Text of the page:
The Hall of Justice, as it appears in DC Comics, was modeled on a train station.

The Super Friends television series, in which the fortress first appeared in 1973, was produced by Cincinnati’s Hanna-Barbera, and background supervisor Al Gmuer based it on Union Terminal, a local landmark.

(Thanks, Steven.)

Law and Order

Perhaps because the director has a law degree from Cambridge, Jonathan Lynn’s 1992 film My Cousin Vinny is widely praised for its realistic depiction of courtroom procedure and trial strategy.

Joe Pesci plays an inexperienced Brooklyn personal injury lawyer trying to save his cousin from a murder charge. But instead of relying on surprise witnesses and other unlikely dramatic gambits, “[t]he movie is close to reality even in its details,” writes plaintiff’s attorney Max Kennerly. “Part of why the film has such staying power among lawyers is because, unlike, say, A Few Good Men, everything that happens in the movie could happen — and often does happen — at trial.”

Seventh Circuit Court of Appeals judge Richard Posner calls the film “particularly rich in practice tips: how a criminal defense lawyer must stand his ground against a hostile judge, even at the cost of exasperating the judge, because the lawyer’s primary audience is the jury, not the judge; how cross-examination on peripheral matters can sow serious doubts about a witness’s credibility; how props can be used effectively in cross-examination (the tape measure that demolishes one of the prosecution’s eyewitnesses); how to voir dire, examine, and cross-examine expert witnesses; the importance of the Brady doctrine … how to dress for a trial; contrasting methods of conducting a jury trial; and more.”

“You can use the movie to discuss criminal procedure, courtroom decorum, professional responsibility, unethical behavior, the role of the judge in a trial, efficient cross-examination, the role of expert witnesses and effective trial advocacy,” writes John Marshall Law School professor Alberto Bernabe. And “[a]lthough Vinny is certainly no role model when it comes to knowledge of the law, legal analysis and ethical behavior, law students could learn from him as to how to use legal thinking in the complexity of actual law practice.”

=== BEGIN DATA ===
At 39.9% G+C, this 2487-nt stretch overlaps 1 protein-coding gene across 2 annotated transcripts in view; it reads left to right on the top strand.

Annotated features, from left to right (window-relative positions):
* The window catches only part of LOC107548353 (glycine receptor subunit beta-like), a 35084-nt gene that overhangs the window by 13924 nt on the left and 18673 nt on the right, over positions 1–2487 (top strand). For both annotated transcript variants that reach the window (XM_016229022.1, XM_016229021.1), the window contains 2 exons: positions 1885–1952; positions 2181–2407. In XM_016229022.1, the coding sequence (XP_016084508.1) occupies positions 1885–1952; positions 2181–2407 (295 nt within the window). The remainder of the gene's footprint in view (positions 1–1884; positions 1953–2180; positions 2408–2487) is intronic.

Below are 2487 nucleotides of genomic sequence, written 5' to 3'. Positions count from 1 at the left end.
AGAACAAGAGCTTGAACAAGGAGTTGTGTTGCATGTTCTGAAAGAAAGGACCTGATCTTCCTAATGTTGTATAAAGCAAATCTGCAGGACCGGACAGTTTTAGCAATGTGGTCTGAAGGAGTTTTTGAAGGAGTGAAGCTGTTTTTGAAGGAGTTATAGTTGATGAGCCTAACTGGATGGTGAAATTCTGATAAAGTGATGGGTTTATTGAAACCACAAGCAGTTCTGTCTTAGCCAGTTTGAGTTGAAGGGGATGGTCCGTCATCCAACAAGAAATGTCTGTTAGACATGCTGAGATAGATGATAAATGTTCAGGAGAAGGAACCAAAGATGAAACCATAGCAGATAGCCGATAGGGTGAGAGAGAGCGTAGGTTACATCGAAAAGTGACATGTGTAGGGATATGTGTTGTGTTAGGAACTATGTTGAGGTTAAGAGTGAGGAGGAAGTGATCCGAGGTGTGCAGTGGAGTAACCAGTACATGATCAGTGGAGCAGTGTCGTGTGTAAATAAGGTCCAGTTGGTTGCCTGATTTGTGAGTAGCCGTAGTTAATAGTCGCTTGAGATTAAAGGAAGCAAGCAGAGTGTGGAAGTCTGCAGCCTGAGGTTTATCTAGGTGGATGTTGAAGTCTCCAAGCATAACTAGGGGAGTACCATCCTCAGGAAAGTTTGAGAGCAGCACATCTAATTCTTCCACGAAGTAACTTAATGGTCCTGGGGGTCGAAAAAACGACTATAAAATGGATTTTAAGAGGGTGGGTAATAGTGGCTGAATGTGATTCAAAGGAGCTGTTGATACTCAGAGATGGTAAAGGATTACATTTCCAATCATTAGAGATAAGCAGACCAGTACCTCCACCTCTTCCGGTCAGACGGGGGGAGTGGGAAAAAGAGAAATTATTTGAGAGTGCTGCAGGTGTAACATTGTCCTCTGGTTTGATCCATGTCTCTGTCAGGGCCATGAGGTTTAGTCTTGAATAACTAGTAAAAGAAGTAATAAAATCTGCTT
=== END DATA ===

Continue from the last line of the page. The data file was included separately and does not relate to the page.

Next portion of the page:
Lynn suggested that lawyers like the film because “there aren’t any bad guys”; the judge, prosecutor, and defense are all simply seeking justice.

In 2008 the ABA Journal ranked the film third on its list of the “25 Greatest Legal Movies,” and in 2010 it ranked Vincent Gambini twelfth among “The 25 Greatest Fictional Lawyers (Who Are Not Atticus Finch).”

The Chemists’ Drinking Song

In a 1963 essay, Isaac Asimov pointed out that paradimethylaminobenzaldehyde can be sung to the tune of “The Irish Washerwoman.” Inspired, John A. Carroll wrote this jig:

(chorus:) Paradimethylaminobenzaldehyde
Sodium citrate, ammonium cyanide
Phosphates and nitrates and chlorides galore
Just have one o’ these and you’ll never need more.

Got messed up last night on furfuryl alcohol
Followed it down with a gallon of propanol
Drank from mid-morning til late afternoon
Then spat on the floor and blew up the saloon.

(repeat chorus)

Paradimethylaminobenzaldehyde,
Powdered aluminum, nitrogen iodide
Slop it around and add some benzene
Then top off the punch with Fluorescein

(repeat chorus)

Whiskey, tequila and rum are too tame,
The stuff that I drink must explode into flame.
When I break wind it strips all the paint in the room,
And rattles the walls with an earthshaking boom.

(repeat chorus)

Paradimethylaminobenzaldehyde
Go soak your head in a jar of formaldehyde
Scrub very hard, then rinse out your mane
In dichlorodiphenyltrichloroethane!

In a Word

allograph
n. something written for another person

facrere
n. the art of “make-believe”

dabster
n. a master of his business

gelastic
n. something capable of exciting smiles or laughter

Leroy Anderson’s 1950 composition “The Typewriter” uses a manual typewriter as an instrument.

To keep the keys from jamming, the machine is modified so that only two keys work. All the same, Anderson found that percussionists perform it more reliably than typists do.

“We have two drummers,” Anderson said in a 1970 interview. “A lot of people think we use stenographers, but they can’t do it because they can’t make their fingers move fast enough. So we have drummers because they can get wrist action.”

Jerry Lewis famously adopted the piece for his 1963 film Who’s Minding the Store?, below.

Stopwatch Cinema

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High Noon unfolds in real time — the running time of the story closely parallels the running time of the film itself. Producer Stanley Kramer said that the filmmakers hoped this would “create a sense of urgency as the noon hour approached.” Director Fred Zinnemann wrote the word CLOCK next to many scenes in his script, and he prepared a list of inserts in which clocks would be prominently visible:

Scene 36 — Marshal’s Office — Clock 10:40 a.m.
Scene 60 — Marshal’s Office — Clock 10:51 a.m.
Scene 76 — Helen’s Room — Clock 10:55 a.m.
Scene 86 — Marshal’s Office — Clock 11:02 a.m.
Scene 96 — Helen’s Room — Clock 11:05 a.m.
Scene 101 — Marshal’s Office — Clock 11:07 a.m.
Scene 130 — Saloon — Clock 11:19 a.m.
Scene 144 — Mart Howe’s House — Clock 11:26 a.m.
Scene 231 — Saloon — Clock 11:44 a.m.
Scene 256 — Hotel Lobby — Clock 11:50 a.m.
Scene 303 — Saloon — Clock 11:59 a.m.
Scene 312 — Saloon — Clock 12:00 p.m.

An insert for Scene 294 was never shot — it would have started on a pendulum and panned up to show a clock with no hands, superimposed on a closeup of Gary Cooper’s Will Kane. Zinnemann said he’d got the idea from a handless clock he’d seen in front of a funeral home on Sunset Boulevard. He said it “would have intensified the feeling of panic.”

(From Michael Francis Blake, Code of Honor, 2003.)